Thursday, April 24, 2014

To Heads of Faith-Based Non-Profits: What Would Jesus Earn?

Televison ministry Joyce Meyer's home
"A disciple is not above his teacher, but everyone when he is fully trained will be like his teacher."
- Jesus

We've all heard stories of televangelists and other Christian-based ministries whose founders and leaders have become very, very wealthy. Also about how CEO's of corporations typically earn hundreds of times more than their average workers.

But how about ordinary faith-based and denomination-run organizations we support?

I recently became interested in this question after learning that the board of an agency to which I was a frequent contributor had recently increased the salary and benefits package of its CEO to over $200,000.

That may not seem like that much to some of you, and I have learned since that in some circles that's considered to be on the low side for the head of a typical multi-million dollar non-profit--and is seen as what's necessary to keep good people in positions of major responsibility.

But how does this square with the example and teachings of Jesus? How did his first century followers reimburse their key leaders and missionaries, key people like the apostles Peter and Paul?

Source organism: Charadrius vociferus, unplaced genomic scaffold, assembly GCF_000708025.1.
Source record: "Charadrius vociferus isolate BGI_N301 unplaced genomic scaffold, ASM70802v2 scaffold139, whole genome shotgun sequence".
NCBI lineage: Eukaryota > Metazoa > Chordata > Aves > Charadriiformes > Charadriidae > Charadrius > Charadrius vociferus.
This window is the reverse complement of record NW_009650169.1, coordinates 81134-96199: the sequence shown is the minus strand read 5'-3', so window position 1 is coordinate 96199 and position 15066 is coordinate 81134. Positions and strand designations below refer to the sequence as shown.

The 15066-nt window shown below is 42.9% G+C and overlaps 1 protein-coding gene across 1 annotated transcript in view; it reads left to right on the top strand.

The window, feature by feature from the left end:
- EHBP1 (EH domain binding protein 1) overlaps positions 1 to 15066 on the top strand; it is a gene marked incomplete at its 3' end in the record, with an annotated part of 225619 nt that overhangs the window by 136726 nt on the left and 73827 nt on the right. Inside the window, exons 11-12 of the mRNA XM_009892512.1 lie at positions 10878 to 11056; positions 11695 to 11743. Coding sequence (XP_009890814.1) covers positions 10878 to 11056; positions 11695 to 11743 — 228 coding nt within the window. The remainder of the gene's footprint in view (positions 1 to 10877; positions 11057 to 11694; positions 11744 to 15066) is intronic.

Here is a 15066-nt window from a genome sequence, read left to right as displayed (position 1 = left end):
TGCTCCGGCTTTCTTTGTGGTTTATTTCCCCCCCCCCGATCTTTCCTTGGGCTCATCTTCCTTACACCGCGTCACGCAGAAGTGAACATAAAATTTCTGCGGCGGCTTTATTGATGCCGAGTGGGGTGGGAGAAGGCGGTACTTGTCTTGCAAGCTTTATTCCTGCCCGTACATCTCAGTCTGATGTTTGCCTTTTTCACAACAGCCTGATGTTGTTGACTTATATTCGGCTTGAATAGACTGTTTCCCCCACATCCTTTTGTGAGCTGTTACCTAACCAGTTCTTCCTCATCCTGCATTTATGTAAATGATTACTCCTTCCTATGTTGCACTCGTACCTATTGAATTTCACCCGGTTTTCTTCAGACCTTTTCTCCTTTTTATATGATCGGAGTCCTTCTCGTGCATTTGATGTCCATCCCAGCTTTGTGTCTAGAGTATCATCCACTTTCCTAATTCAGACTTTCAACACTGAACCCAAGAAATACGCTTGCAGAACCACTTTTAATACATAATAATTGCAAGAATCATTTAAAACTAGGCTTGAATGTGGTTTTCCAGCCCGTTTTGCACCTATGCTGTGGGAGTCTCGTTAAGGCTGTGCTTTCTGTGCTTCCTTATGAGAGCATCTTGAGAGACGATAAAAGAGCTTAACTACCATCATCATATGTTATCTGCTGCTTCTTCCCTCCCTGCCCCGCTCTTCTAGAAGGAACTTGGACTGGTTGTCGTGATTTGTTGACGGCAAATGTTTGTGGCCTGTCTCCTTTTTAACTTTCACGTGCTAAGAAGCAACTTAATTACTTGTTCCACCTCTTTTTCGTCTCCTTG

There is of course New Testament precedent for providing financial support to those who generously give their time and efforts in the work of the church. But would first century churches have shelled out the equivalent of today's six figures when the average member may have earned less than half as much?

Earlier this week several of my local friends and colleagues got together for breakfast to mull over this question. The five of us came up with the idea of gathering more information on salaries and compensation that could be shared with other donors as they determine how to best invest their charitable gifts.

Here are the kinds of questions we are considering asking of of organizations:  

1) In light of growing concerns about the gap between worker and CEO pay in general in the U.S., do you have a policy that governs the salary/compensation differential between your highest and lowest paid workers? If so, what is the ratio of your highest paid to lowest paid staff? 

2) In light of ongoing concerns about the gap between rich and poor in the U.S. and between us and the rest of the world, what salary levels do you believe to be acceptable for heads of organizations such as yours? Upper 5% of U.S. wage earners? Upper 1% of worldwide earners?

3) What New Testament or other factors have you considered in establishing the above ratios and for deciding on just and appropriate levels of income?

Feel free to comment below if you think gathering this kind of information would be a good idea--or not.

Here's a link to 990 IRS disclosure forms required by law for non-profit agencies. 
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